So, what's the plan? Well:
The plan is to reopen dried-out neighhorhoods inhabited by 250,000 to 300,000
of the city's half-million residents.
And how do you propose to keep out up to half of the population? By
purging the poor:
New Orleans is already displaying signs of a demographic shift so
dramatic that some evacuees describe it as "ethnic cleansing."
Before Mayor Ray Nagin called for a second evacuation, the people streaming
back into dry areas were mostly white, while those with no homes to return
to are overwhelmingly black. This, we are assured, is not a conspiracy; it's
simple geography--a reflection of the fact that wealth in New Orleans buys
altitude. That means that the driest areas are the whitest (the French Quarter
is 90 percent white; the Garden District, 89 percent; Audubon, 86 percent;
neighboring Jefferson Parish, where people were also allowed to return, 65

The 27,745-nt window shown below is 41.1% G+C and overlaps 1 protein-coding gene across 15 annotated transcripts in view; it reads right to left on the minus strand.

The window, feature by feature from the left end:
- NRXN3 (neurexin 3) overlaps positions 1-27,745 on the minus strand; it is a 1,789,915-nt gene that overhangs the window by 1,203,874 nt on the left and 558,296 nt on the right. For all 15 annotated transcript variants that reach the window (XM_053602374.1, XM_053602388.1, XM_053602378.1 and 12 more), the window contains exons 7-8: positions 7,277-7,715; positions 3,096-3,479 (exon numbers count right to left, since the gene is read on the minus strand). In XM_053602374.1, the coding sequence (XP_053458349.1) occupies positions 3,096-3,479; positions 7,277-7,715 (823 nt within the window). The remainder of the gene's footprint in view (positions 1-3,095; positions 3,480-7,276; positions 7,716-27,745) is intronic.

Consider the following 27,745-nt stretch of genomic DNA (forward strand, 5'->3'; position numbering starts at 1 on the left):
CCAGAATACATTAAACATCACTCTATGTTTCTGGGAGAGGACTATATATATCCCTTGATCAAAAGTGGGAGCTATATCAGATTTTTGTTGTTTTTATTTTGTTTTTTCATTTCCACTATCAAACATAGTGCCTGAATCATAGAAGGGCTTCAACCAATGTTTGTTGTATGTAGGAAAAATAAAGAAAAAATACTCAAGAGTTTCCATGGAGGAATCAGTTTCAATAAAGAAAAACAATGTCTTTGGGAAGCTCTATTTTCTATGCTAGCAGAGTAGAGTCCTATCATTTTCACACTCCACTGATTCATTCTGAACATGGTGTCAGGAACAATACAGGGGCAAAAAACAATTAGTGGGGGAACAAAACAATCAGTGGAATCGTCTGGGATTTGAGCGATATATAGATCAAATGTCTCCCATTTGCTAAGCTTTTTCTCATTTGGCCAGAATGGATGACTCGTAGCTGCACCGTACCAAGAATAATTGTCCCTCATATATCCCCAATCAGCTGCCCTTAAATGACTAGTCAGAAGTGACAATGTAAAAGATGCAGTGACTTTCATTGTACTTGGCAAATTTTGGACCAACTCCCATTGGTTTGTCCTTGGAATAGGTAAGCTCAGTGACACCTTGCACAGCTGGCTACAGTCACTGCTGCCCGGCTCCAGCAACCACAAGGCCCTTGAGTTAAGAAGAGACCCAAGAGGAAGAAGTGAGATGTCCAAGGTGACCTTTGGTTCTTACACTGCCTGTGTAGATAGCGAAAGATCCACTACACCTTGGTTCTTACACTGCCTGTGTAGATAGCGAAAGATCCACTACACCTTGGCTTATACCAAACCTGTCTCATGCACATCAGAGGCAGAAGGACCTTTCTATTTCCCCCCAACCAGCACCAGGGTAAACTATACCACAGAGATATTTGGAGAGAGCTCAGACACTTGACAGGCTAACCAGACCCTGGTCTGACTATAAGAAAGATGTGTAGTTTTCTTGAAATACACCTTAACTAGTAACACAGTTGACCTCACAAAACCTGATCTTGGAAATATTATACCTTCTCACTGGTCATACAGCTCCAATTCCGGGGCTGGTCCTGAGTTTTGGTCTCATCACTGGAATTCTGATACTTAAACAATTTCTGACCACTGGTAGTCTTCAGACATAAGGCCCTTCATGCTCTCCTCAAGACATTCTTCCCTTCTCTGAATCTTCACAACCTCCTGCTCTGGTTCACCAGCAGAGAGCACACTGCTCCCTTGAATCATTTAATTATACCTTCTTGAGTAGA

percent). Some dry areas, like Algiers, did have large low-income African-American
populations before the storm, but in all the billions for reconstruction,
there is no budget for transportation back from the far-flung shelters where
those residents ended up. So even when resettlement is permitted, many may
not be able to return.
Orleans is to be rebuilt without its "underclass". God
has, at long last, cleaned
up public housing in New Orleans, with a little help from his loyal
lieutenants in the Bush administration, whose confederates continue to reap
Unsurprisingly, some of the most morally serious and angry reactions
to this have come from hip hop, so here's a bit of listening and reading:
Mos Def: Katrina
Klap; K.O. remixes Kanye West: George Bush
Doesn't Care About Black People; Immortal
Technique: Katrina and the Hand of God.